Lights, camera, learning: teaching with the moving image

A conference organised by Learning on Screen and School of Arts, Birkbeck, University of London

Thursday 19 – Friday 20 April 2018

Birkbeck, University of London, 43 Gordon Square, London WC1H 0PD

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To mark our seventieth anniversary in 2018, Learning on Screen together with Birkbeck, University of London is pleased to announce a two-day conference exploring the history of teaching and learning with the moving image.

Formal education in many contexts increasingly relies on screen-based media, and there are active debates about the appropriate uses and efficacy of many forms of digital applications for learning. But it can be argued that current practice lacks a historical understanding of practices for learning with screens that stretch back at least to the interwar period. And while in the United States researchers have begun to investigate productively the uses of film and television in schools and similar institutions, its production contexts and reception (as is evidenced by the collections Useful Cinema (2011) and Learning with the Lights Off (2012)), such research in Britain remains comparatively underdeveloped.

Lights, camera, learning aims to bring together film and television historians with those engaged with the history of educational practice and policy and with practitioners past and present, to explore how film and television with explicit educational aims has been argued for, produced, funded, distributed, shown, received, discussed and understood over the past century in Britain.

The conference will address in particular three strands of this history:

  • Production, content and technologies of screen-based educational media
  • Classroom practice and pedagogies for the reception and use of film and television
  • Policy debates and determinations about the place and value of moving image media in formal education

Proposals for 20-minute panel papers are invited covering all aspects of the histories of teaching and learning in schools, universities and other institutions with and from moving image media, including:

  • The history of pedagogical practice with moving image media within formal education
  • Development and dissemination of techniques for using moving images in education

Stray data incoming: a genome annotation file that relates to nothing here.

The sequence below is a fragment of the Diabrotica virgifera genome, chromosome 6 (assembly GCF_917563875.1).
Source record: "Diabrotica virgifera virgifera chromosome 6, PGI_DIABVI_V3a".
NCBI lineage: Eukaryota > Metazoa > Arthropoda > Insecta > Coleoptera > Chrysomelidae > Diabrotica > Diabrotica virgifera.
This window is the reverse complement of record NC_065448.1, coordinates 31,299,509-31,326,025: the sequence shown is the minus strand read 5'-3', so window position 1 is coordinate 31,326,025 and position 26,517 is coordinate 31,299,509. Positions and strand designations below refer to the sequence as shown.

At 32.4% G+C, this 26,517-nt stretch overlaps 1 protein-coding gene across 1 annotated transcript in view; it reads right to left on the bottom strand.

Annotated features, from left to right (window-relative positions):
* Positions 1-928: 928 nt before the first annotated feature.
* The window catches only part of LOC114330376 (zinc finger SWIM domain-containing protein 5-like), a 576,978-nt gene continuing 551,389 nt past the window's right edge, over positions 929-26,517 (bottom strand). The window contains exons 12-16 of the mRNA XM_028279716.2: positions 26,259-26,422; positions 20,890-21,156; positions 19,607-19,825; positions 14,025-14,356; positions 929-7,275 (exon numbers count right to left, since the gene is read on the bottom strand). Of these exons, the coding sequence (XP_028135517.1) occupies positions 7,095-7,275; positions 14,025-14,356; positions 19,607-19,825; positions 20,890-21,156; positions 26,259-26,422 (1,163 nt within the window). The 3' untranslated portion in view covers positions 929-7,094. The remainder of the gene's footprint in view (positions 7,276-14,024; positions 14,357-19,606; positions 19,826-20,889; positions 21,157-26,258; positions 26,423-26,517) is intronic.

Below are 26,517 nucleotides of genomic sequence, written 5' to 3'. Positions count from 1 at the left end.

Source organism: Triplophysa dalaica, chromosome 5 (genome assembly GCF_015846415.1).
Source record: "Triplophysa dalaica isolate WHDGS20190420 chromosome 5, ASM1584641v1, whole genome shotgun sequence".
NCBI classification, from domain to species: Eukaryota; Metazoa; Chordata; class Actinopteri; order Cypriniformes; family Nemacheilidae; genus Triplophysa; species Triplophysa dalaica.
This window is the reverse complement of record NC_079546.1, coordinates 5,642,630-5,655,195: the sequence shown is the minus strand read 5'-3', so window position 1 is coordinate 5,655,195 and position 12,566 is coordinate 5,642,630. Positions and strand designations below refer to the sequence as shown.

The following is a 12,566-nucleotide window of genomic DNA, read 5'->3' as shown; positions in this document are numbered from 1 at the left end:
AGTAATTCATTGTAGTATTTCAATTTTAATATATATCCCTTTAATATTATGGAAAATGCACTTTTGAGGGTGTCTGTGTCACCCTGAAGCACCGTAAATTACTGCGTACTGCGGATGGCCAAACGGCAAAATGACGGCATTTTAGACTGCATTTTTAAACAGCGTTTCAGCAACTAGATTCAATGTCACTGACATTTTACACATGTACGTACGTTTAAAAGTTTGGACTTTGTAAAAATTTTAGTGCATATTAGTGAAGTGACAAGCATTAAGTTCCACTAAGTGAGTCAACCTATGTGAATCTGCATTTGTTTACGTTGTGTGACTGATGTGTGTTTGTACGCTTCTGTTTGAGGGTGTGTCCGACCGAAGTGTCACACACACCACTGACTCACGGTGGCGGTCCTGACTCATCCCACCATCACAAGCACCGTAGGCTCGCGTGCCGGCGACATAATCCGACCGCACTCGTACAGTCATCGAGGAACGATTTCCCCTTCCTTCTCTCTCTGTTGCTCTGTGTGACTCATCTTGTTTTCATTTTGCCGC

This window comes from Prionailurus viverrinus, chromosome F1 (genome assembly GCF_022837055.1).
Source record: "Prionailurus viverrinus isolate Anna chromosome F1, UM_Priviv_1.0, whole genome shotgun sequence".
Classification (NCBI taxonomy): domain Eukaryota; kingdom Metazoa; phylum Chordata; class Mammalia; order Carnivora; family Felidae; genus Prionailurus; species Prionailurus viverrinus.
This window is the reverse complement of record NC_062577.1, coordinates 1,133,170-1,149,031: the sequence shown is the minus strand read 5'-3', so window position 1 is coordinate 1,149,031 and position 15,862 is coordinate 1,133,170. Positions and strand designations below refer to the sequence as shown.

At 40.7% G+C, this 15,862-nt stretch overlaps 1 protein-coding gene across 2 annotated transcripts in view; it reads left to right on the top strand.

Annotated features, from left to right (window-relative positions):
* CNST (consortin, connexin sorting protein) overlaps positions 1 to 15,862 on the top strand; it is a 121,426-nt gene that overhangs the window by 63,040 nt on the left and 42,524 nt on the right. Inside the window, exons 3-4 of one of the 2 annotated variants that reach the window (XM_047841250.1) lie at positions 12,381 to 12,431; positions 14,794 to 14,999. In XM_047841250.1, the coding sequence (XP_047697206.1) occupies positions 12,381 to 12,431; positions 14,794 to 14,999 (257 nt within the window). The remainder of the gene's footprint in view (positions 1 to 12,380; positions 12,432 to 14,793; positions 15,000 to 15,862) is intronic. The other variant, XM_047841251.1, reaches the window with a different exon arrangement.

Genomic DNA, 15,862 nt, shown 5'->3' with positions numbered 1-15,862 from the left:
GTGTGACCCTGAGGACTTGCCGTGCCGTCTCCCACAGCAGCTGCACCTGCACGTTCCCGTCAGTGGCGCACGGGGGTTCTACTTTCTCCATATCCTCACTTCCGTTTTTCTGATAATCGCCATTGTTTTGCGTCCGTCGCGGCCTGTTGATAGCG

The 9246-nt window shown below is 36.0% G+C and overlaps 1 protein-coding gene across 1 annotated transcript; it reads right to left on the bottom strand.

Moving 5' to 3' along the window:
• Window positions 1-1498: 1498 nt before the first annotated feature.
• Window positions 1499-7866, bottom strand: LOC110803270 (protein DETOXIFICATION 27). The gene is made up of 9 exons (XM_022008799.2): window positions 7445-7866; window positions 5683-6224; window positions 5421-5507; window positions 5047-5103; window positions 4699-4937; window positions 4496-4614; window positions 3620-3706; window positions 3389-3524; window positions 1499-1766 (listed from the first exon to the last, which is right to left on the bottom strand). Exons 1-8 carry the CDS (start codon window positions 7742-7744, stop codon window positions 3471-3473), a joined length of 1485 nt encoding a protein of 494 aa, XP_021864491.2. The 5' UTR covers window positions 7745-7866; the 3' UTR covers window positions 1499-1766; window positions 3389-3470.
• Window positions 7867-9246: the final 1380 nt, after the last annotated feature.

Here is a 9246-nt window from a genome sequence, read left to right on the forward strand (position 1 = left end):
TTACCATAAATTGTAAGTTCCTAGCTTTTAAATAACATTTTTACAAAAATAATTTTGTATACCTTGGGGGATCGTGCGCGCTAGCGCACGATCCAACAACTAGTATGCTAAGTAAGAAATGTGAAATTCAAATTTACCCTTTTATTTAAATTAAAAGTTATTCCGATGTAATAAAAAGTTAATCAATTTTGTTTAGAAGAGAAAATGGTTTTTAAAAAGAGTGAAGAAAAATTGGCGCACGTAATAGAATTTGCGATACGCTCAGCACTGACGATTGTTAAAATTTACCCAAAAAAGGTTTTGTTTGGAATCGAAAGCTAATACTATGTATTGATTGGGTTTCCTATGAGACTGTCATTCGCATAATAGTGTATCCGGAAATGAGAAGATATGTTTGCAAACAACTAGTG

• Understandings of the educational value of moving images
  • Religious and social concerns about the use of films in education
  • Government initiatives supporting the promotion and production of moving images for education
  • Founding of the BUFC in 1948, and the subsequent development of BUFVC and Learning on Screen, together with its activities, services and publications
  • The role of the British Film Institute in developing educational moving image media
  • The production of 16mm films for educational use, including the work of individual producers and production companies
  • Television production for schools, and the development of schools broadcasts by the BBC and ITV companies
  • Case studies of the creation and use of specific films and television productions
  • Media production after 1969 by the Open University, its dissemination and use
  • Distribution services for moving image media to education
  • The acquisition, use and maintenance of projectors, television sets and video recorders in institutions
  • Reception studies of educational moving image media
  • Integration of moving images with the curriculum
  • Production and dissemination of moving images by teachers and students
  • Legislation governing moving image media in schools, colleges and universities
  • Changing attitudes to permissions and copyright including the establishment of the ERA licence
  • Guides for the use of film and television in classrooms
  • Critical writing and theory about the use of moving image media in education

Submissions in the form of 300-word abstracts accompanied by a one-paragraph CV are invited by 30 November 2017

Please send submissions and queries to

Invitations to speakers will be issued by 31 December 2017

Lights, camera, learning is convened by Mike Allen (Birkbeck, University of London), Professor John Ellis (Royal Holloway, University of London), Dr Emma Sandon (Birkbeck, University of London) and John Wyver (University of Westminster)

Further information at: